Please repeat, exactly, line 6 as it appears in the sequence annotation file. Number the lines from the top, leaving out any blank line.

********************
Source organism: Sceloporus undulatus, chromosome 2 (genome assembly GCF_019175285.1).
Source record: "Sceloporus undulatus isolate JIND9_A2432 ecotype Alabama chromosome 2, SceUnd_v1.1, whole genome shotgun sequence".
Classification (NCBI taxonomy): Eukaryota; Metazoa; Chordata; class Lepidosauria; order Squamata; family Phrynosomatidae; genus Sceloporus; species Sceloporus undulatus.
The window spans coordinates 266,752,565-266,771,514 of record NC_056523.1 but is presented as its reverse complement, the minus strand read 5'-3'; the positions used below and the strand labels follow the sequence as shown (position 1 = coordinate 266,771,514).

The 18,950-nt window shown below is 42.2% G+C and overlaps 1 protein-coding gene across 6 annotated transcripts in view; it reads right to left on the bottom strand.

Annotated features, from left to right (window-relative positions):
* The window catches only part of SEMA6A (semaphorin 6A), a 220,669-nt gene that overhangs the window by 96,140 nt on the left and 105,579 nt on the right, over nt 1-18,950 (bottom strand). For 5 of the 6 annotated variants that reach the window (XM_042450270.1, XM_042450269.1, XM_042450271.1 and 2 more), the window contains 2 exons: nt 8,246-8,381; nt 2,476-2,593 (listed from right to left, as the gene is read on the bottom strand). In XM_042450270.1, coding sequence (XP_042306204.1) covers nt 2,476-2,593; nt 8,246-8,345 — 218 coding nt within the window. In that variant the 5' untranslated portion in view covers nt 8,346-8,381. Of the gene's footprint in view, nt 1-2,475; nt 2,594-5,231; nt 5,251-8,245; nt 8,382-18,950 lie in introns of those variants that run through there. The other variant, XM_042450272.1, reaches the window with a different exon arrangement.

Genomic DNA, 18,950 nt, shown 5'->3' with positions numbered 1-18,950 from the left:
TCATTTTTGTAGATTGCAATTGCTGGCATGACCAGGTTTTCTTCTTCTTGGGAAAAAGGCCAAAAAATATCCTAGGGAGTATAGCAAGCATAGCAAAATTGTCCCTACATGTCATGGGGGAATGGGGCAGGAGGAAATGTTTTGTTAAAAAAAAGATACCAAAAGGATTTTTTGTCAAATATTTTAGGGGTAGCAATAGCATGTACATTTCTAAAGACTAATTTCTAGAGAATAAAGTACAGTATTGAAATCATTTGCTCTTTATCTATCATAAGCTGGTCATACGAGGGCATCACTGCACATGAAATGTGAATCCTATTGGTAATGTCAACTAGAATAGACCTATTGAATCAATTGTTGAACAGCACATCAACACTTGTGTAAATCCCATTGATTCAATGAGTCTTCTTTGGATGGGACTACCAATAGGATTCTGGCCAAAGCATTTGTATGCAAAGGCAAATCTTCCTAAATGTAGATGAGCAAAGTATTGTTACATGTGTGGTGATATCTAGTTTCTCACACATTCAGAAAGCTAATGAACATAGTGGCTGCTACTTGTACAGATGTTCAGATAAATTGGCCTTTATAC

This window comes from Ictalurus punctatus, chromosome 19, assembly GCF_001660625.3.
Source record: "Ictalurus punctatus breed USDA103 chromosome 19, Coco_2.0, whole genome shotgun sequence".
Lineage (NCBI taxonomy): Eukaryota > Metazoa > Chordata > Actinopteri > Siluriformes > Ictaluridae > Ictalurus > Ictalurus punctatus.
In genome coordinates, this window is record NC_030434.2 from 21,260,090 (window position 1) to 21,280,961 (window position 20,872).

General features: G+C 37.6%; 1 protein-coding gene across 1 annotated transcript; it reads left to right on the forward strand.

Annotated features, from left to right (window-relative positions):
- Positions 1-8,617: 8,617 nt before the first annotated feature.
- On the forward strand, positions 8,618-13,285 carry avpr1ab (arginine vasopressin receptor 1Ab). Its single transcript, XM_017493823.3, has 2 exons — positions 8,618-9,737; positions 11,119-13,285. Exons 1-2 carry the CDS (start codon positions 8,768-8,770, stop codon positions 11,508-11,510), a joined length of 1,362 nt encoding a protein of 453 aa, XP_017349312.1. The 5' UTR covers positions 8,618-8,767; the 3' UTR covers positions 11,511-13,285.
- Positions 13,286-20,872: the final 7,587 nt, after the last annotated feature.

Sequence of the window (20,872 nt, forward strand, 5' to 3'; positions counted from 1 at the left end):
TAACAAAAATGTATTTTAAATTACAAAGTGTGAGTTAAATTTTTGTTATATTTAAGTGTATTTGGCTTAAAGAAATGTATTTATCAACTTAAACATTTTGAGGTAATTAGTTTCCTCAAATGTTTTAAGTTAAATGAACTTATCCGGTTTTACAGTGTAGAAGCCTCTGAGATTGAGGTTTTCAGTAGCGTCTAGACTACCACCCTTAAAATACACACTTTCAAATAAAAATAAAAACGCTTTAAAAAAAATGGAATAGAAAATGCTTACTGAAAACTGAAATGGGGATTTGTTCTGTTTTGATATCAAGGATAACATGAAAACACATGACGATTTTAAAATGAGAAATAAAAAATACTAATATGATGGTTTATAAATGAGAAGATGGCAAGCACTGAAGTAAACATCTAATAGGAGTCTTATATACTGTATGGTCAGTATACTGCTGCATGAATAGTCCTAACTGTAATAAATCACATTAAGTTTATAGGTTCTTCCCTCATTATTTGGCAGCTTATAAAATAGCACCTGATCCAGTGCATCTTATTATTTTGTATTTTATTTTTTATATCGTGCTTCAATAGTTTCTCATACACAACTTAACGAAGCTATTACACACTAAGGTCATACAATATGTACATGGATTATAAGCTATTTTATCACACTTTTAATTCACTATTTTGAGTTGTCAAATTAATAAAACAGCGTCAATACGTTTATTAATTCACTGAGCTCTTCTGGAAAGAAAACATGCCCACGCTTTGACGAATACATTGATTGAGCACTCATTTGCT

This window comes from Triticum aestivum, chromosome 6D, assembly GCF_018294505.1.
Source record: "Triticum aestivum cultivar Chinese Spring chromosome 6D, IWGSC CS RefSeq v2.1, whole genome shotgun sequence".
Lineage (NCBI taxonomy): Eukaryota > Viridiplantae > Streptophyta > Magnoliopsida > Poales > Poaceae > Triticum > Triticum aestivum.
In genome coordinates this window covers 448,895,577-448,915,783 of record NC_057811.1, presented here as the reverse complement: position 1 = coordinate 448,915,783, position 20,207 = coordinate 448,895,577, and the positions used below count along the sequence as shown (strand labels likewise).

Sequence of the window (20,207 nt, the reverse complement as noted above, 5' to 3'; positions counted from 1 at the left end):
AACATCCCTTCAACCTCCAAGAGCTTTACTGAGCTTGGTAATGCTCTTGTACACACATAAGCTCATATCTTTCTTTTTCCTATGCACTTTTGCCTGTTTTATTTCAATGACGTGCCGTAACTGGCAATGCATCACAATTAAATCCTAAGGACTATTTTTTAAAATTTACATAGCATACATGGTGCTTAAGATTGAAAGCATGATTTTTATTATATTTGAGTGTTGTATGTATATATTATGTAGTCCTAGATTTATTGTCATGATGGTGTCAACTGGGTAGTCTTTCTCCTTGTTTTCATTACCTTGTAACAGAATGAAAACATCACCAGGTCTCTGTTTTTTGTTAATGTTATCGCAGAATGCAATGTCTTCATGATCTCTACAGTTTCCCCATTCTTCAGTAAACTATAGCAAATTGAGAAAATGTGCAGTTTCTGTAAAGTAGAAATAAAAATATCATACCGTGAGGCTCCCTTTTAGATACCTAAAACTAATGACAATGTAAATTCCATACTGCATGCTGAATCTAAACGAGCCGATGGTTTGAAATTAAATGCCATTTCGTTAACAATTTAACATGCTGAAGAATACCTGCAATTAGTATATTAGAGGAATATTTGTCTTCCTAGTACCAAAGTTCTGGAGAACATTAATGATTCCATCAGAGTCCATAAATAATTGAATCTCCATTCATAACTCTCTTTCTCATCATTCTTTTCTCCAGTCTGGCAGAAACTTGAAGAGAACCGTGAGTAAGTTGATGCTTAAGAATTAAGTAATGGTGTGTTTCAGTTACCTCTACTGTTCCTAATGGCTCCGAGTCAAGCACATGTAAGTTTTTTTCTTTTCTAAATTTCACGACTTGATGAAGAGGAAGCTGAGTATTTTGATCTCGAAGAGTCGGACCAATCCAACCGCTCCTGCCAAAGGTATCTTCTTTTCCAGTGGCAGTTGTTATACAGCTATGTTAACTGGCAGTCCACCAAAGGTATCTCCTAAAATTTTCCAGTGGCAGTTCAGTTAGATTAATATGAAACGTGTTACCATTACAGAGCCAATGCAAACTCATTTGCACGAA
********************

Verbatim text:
Annotated features, from left to right (window-relative positions):